Are we asking the wrong question? The question “how could Jesus be both God and man?” may be the wrong question. It almost asks of the mechanism. It almost asks what the mechanism by which God could become man was. But if God is all-powerful, he should be able to do anything that is not logically absurd. Since I think I have resolved the logical tension in the above subsections, the question is only whether God is powerful enough to write himself into his own story. But the question of whether an all-powerful being has enough power to perform some activity seems to have an immediate answer. To ask the question is to answer it. Of course God is powerful enough. We are not asking the correct question.

The correct question is, “why would God become a man?” I hinted at it above. God became a man to redeem his people. Suppose a kidnapper were on trial before a judge. A few days before the trial, a family member of the kidnapper came to the judge and offered a bribe in exchange for their relatives’ freedom. If the judge were to accept that bribe, we would think of him as an immoral and a corrupt judge. God is not an immoral or corrupt judge. He must give justice. Since all have sinned (Romans 3:20), we are all like that guilty kidnapper before the judge. Just think of it like this. You think it is wrong to lie, and you have lied. You fall short of even your own moral standard. How much more do you fall short of God’s?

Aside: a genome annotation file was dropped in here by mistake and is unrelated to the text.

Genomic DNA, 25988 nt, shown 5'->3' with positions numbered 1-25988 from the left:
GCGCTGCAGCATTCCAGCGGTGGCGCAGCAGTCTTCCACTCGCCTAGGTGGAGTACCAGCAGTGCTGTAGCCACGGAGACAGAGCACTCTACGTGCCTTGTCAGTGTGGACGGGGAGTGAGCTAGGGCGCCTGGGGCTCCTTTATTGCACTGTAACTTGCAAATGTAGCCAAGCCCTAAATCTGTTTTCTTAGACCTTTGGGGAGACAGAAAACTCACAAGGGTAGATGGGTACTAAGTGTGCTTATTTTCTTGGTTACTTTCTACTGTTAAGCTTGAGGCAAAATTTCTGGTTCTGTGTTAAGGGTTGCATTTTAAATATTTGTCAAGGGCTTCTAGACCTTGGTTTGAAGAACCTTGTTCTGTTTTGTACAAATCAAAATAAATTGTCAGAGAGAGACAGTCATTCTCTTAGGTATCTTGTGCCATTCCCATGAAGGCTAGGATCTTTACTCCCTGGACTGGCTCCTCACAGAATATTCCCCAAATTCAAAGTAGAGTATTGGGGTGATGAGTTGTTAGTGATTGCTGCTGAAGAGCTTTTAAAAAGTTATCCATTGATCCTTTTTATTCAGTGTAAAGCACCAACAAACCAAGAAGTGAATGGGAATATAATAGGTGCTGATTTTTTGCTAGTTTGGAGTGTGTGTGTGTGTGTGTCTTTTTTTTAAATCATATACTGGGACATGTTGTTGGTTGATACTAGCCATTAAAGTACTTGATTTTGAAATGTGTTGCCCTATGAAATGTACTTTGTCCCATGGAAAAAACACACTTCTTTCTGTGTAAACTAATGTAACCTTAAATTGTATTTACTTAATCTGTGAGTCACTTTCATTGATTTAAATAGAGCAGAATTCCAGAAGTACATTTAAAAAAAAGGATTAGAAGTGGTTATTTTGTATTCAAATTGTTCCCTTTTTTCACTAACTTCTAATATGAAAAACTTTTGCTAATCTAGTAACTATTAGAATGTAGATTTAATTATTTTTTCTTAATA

The wrath of God is revealed against all unrighteousness. Therefore, God became a man. God wrote himself into his story. He lived a life void of sin, but he was murdered despite that. When we was murdered, all of the wrath of the Father that we deserve was poured out upon him. He died in our place. He died the death that we deserve. Then he rose from the dead. Now those who put their trust in him will have all of their sin against God wiped away. How could Jesus be both God and man? That is the wrong question. The question is, why would God become a man?